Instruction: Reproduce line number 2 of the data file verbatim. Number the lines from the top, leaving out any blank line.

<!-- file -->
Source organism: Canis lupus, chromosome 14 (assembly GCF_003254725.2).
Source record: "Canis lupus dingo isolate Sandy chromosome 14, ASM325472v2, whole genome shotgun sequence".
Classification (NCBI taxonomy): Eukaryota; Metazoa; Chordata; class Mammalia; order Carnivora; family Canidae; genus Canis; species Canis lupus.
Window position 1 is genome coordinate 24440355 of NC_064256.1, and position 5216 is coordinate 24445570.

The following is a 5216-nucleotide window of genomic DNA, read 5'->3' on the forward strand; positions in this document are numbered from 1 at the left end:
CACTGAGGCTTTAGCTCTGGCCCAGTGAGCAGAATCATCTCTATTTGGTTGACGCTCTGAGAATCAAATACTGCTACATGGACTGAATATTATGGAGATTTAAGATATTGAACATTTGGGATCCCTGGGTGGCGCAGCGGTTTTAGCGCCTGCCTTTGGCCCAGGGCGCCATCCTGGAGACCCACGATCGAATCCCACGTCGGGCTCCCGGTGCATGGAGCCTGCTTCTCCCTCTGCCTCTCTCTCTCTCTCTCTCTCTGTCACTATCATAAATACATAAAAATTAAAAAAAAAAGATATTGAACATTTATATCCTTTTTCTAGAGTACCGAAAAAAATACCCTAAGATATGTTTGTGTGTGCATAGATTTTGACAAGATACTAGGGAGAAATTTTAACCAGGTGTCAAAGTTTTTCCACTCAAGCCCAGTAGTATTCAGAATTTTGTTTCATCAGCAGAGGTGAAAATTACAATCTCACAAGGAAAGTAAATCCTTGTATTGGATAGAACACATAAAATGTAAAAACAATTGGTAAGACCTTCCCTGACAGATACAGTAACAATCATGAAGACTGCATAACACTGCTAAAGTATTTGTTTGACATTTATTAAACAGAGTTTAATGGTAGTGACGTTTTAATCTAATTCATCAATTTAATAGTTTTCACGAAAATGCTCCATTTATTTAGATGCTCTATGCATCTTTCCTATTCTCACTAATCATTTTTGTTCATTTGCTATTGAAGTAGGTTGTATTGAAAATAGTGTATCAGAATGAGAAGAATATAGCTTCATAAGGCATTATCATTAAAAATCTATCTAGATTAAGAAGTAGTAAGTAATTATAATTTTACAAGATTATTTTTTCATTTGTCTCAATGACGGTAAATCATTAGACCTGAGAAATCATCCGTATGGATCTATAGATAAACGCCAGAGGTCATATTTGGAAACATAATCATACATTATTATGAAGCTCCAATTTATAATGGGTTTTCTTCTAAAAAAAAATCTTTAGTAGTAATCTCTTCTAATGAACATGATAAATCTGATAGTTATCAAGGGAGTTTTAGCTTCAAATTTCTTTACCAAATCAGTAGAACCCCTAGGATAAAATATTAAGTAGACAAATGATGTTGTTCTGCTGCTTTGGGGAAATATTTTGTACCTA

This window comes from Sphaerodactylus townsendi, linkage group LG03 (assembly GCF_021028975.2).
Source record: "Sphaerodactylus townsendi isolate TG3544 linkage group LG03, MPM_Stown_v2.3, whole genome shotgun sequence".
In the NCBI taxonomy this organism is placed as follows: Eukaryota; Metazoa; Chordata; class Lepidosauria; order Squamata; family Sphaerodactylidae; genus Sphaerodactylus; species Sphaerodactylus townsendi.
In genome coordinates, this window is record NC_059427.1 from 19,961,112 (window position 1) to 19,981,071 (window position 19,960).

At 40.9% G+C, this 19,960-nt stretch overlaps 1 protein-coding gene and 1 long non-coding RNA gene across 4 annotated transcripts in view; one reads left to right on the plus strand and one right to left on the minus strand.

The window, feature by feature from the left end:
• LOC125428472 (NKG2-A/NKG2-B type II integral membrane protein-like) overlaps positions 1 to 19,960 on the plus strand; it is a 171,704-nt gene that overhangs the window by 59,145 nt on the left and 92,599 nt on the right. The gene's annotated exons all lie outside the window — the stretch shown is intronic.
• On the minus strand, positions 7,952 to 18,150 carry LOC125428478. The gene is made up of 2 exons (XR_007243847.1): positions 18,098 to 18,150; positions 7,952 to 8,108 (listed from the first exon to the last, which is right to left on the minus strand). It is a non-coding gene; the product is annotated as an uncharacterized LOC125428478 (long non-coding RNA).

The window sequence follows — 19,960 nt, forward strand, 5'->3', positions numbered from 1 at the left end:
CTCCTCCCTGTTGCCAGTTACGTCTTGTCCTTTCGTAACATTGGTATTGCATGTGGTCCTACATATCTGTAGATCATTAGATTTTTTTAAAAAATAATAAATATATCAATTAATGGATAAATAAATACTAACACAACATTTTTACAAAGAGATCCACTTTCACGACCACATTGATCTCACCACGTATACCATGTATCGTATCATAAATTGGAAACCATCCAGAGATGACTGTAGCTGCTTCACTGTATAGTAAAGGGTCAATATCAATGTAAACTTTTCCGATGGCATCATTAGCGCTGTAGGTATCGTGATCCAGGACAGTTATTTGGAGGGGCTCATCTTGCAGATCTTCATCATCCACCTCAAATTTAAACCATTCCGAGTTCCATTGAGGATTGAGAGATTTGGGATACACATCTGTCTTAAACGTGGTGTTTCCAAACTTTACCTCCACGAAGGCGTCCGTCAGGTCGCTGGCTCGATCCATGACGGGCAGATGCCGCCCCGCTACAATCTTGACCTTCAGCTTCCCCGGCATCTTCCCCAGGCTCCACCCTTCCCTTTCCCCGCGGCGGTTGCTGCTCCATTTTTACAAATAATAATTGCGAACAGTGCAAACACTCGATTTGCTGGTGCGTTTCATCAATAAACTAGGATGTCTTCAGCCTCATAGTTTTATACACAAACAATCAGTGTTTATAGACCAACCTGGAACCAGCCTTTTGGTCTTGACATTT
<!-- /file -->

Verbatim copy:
Source record: "Canis lupus dingo isolate Sandy chromosome 14, ASM325472v2, whole genome shotgun sequence".